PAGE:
The ever unflappable and perceptive Jancis Robinson (who is my favourite wine writer) published a typically stimulating article up on her website www.jancisrobinson.com yesterday, focusing on the move towards ‘lighter’ red wines (read it here) a trend that is, to a certain degree, being echoed around the world, even though Australia is largely perceived to be lagging behind.
Of particular note is this paragraph describing a presentation from a Spatburgunder (German Pinot Noir) producer:
He therefore showed us not just the highly successful 2005 vintage of the top bottling from his Ihringer Winklerberg vineyard and the transitional 2001 vintage, but also a 1999 that was probably quite flashy in youth but had already lost its fruit, and the really dried-out 1993. He admitted that in the 1990s, at the start of the Spätburgunder renaissance, he and most German winemakers had tended to pick too late, a hangover from Germany’s worship of high must weights for their white wines. They also tended to over-extract what was in the fruit, and used oak heavy handedly, too much like a seasoning rather than as a vessel with useful physical properties. ‘We used hi-tech methods then,’ he told us. ‘Today we use lo-tech methods, more or less like the way that 1959 was made.’ The other winemakers nodded in agreement.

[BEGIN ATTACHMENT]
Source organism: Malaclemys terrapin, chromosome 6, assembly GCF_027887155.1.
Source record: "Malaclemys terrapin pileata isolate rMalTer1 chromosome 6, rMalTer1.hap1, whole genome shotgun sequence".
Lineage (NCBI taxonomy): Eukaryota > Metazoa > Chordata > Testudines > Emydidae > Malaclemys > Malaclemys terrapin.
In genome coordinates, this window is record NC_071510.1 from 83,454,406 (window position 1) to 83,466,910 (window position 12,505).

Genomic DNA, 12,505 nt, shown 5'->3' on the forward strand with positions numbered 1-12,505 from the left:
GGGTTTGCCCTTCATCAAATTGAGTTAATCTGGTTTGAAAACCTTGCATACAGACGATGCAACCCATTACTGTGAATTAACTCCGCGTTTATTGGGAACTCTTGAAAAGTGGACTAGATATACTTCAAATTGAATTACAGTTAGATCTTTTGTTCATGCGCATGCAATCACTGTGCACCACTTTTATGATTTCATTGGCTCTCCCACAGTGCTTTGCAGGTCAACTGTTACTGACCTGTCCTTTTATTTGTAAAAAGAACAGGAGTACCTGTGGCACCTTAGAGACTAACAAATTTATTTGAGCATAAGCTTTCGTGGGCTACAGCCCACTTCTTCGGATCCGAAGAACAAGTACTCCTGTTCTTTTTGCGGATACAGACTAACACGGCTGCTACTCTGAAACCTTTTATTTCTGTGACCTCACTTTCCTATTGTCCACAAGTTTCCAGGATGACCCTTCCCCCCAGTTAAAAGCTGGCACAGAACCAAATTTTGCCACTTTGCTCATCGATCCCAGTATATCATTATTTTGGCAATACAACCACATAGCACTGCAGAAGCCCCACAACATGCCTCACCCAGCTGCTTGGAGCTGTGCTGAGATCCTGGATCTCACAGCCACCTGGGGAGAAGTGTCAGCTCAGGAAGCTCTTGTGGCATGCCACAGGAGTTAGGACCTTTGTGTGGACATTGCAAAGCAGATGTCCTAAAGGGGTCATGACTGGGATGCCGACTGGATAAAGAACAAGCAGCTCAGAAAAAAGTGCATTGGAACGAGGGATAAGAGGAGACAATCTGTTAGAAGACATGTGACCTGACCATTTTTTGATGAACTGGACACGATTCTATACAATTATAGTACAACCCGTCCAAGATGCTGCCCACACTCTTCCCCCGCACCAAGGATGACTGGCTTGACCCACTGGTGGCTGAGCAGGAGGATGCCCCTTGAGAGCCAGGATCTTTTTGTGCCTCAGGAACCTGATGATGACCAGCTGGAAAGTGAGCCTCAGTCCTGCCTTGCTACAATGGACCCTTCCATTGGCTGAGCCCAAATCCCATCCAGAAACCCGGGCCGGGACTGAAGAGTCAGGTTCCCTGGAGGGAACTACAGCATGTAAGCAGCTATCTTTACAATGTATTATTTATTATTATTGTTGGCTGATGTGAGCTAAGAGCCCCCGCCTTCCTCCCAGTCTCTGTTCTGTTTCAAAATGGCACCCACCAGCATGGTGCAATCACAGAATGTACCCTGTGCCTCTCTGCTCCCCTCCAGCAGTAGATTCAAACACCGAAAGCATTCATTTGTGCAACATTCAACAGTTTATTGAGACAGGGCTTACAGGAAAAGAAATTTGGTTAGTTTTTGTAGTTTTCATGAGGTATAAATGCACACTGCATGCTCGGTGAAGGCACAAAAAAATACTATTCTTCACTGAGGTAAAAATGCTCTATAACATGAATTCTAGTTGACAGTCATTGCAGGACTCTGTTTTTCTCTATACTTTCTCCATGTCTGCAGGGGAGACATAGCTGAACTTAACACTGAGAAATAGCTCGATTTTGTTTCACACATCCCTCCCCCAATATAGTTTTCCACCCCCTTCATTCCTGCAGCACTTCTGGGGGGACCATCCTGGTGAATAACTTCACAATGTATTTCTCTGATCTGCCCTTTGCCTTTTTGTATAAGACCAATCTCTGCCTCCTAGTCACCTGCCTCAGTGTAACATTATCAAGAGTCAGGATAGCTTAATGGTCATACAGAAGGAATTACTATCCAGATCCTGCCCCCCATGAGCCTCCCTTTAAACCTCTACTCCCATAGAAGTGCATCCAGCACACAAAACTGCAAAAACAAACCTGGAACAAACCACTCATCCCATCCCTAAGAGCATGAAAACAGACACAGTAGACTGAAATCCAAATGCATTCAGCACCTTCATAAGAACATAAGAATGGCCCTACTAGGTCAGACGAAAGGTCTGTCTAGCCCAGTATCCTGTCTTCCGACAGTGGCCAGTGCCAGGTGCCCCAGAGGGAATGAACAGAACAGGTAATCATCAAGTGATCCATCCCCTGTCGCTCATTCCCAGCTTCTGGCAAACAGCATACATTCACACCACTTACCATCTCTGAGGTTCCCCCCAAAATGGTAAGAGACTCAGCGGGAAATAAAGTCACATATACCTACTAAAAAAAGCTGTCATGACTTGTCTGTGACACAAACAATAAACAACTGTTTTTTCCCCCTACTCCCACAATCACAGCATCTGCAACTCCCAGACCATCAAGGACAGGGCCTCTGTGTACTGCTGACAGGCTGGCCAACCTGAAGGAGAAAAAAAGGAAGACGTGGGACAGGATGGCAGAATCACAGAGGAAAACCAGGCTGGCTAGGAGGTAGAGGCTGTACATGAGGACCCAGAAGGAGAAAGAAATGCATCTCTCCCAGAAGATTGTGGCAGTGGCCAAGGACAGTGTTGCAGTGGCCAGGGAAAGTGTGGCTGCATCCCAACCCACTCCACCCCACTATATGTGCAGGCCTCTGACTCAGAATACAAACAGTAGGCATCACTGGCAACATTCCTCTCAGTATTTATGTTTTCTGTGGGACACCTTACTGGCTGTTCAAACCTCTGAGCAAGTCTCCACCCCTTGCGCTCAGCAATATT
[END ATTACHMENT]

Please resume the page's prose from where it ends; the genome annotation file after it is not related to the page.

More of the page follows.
Sounds familiar doesn’t it? It’s a similar story to that of many small Australian producers, particularly in the cooler climes, who have realised that restrained and delicacy are indeed desirable characteristics, even for Shiraz.
Personally, I’d argue that a little bit more of this ‘moderation’ with regards to said picking dates, ripeness levels, oak use and extraction rates could do wonders for the image, age-worthiness and indeed raw quality of many Australian wines, particularly from the warmer bits of South Australia, where dried out, prematurely aged wines are rampant.
But I’m hardly breaking new ground with those sort of comments (I can just hear the sounds of your eyes glazing over), as any Australian wine lover has already had this ‘lighten up’ message rammed down our collective throats by condescending foreign wine writers ad nauseam over the last 12 months. Still, just have a read of some of my recent wine reviews for numerous examples of current release wines that could really do with a lighten up.
Just to further complicate the issue, have a read of the response to Jancis’s article by another smart commentator, David Schildknecht, who touches on the need to maintain your own style & not blindly follow trends if you (the producer) are already making a balanced and distinctive wine.
The extension of this is that we don’t want terroir driven styles to change in response to a perceived ‘lightness’ fad: Reds from Chateaunuef du Pape or McLaren Vale, for example, are really at their best when they are ripe and full, and any meddling with the style is just that – meddling.
Beyond the assertions, I think that both views are arriving at the same conclusion – that the best wines are produced from perfectly ripe grapes. The challenge is actually working out when a grape is perfectly ripe, when the answer is elusively subjective as perfection itself . . .